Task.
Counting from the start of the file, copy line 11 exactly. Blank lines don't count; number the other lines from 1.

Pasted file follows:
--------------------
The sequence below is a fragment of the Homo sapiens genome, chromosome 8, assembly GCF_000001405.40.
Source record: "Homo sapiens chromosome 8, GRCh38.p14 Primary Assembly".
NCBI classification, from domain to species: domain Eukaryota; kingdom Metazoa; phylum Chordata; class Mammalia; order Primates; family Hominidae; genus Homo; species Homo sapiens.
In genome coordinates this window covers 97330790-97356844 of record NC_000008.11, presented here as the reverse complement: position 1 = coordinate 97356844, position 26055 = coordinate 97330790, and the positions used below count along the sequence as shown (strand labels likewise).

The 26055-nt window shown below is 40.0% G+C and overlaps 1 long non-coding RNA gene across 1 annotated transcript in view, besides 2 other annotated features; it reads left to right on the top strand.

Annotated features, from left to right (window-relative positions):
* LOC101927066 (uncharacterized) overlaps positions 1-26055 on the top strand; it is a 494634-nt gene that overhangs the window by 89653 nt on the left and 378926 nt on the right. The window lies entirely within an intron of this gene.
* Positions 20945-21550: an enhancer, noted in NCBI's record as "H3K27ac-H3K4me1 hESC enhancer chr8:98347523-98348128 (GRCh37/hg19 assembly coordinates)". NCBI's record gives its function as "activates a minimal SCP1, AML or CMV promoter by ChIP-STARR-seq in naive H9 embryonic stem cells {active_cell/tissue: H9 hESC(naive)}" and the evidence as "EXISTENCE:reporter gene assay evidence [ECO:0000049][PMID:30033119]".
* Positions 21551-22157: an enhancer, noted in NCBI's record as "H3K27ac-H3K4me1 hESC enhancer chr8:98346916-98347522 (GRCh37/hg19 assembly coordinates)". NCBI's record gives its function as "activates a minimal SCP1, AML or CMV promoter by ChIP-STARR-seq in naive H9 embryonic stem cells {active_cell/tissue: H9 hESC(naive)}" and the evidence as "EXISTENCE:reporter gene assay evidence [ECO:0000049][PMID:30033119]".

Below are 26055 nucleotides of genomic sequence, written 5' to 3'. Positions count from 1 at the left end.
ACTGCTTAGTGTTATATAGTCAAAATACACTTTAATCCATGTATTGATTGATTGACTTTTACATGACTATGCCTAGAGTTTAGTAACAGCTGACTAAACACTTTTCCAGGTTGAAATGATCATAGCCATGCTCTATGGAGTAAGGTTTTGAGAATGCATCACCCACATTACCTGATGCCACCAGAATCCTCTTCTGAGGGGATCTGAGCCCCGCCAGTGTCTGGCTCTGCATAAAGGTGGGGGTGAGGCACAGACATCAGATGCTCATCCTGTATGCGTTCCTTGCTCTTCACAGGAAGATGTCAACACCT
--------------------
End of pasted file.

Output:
ACTGCTTAGTGTTATATAGTCAAAATACACTTTAATCCATGTATTGATTGATTGACTTTTACATGACTATGCCTAGAGTTTAGTAACAGCTGACTAAACACTTTTCCAGGTTGAAATGATCATAGCCATGCTCTATGGAGTAAGGTTTTGAGAATGCATCACCCACATTACCTGATGCCACCAGAATCCTCTTCTGAGGGGATCTGAGCCCCGCCAGTGTCTGGCTCTGCATAAAGGTGGGGGTGAGGCACAGACATCAGATGCTCATCCTGTATGCGTTCCTTGCTCTTCACAGGAAGATGTCAACACCT